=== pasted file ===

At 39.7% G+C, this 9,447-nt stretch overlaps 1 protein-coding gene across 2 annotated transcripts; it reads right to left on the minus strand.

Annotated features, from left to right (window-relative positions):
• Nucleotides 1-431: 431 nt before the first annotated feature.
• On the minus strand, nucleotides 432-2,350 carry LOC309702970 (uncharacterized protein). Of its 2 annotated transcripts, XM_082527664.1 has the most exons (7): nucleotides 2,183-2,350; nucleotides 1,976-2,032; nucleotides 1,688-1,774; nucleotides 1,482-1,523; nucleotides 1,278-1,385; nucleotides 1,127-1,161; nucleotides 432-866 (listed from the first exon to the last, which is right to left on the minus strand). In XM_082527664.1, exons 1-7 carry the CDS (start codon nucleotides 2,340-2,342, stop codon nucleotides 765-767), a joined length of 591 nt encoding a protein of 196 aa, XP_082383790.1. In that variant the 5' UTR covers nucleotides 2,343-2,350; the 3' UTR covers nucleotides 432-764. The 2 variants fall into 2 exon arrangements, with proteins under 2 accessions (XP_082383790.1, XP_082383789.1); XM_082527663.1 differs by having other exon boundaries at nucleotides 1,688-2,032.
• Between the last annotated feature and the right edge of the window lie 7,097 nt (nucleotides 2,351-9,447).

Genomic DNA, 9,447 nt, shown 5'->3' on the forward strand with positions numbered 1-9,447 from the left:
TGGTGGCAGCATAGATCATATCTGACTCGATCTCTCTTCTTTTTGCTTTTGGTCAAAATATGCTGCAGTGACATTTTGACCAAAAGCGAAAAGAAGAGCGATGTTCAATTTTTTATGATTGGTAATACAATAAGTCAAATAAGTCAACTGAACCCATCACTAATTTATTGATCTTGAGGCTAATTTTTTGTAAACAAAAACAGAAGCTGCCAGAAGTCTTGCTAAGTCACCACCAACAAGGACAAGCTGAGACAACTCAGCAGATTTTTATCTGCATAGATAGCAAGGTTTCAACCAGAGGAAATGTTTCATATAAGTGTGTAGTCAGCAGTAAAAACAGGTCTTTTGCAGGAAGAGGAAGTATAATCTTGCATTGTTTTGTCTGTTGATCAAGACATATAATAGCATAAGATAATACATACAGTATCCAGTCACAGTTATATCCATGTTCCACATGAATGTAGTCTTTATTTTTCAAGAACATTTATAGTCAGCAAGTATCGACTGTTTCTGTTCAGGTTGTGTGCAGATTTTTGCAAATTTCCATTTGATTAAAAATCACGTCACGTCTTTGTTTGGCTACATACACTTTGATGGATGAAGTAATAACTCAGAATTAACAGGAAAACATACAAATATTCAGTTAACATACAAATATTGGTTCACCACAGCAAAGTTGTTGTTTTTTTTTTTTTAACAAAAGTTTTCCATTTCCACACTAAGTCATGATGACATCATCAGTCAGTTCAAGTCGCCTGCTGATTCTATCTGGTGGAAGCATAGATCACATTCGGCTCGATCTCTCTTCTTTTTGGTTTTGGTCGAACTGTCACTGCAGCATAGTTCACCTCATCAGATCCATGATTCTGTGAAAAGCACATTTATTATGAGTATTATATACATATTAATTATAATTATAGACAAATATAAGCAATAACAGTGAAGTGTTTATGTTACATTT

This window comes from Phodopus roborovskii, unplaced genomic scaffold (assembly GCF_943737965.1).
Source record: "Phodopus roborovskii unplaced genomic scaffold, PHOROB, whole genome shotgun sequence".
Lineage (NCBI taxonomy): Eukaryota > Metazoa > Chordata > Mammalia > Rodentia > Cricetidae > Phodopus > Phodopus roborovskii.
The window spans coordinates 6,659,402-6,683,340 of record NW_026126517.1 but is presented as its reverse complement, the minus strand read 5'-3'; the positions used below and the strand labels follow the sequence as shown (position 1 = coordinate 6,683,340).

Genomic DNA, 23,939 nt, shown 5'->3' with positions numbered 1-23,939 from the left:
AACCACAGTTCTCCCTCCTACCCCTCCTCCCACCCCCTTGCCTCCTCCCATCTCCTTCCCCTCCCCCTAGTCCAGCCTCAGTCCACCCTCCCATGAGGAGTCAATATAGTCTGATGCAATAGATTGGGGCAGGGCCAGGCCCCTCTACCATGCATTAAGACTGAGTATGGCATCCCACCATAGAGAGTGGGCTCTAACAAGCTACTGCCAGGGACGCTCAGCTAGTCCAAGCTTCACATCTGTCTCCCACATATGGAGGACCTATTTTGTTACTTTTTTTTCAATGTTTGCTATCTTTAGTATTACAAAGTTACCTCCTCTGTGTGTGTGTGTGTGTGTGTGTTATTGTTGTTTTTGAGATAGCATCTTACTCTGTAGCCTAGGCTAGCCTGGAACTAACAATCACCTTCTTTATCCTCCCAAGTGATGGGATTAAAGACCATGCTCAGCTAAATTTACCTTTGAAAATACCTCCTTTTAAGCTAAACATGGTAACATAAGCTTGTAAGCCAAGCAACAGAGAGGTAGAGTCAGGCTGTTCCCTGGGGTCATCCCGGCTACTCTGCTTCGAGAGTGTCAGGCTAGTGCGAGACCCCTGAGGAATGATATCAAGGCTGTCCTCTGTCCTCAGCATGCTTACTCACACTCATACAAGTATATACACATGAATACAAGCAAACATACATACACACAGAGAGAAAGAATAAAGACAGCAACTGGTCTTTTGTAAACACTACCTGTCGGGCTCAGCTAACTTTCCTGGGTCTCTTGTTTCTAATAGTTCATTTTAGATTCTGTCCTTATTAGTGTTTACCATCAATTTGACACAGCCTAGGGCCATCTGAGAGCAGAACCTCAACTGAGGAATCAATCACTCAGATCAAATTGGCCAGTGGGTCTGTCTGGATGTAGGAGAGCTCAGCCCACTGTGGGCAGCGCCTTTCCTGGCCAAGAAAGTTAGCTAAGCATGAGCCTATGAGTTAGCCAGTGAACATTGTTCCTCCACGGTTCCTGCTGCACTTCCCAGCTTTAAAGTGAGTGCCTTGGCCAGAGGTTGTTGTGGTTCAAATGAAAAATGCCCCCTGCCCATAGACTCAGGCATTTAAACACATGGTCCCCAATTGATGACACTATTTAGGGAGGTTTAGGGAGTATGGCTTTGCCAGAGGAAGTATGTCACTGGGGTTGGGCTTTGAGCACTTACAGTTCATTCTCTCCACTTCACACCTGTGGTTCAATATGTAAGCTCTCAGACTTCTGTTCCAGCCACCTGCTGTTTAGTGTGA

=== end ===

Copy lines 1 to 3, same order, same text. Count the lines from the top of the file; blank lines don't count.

At 39.7% G+C, this 9,447-nt stretch overlaps 1 protein-coding gene across 2 annotated transcripts; it reads right to left on the minus strand.

Annotated features, from left to right (window-relative positions):
• Nucleotides 1-431: 431 nt before the first annotated feature.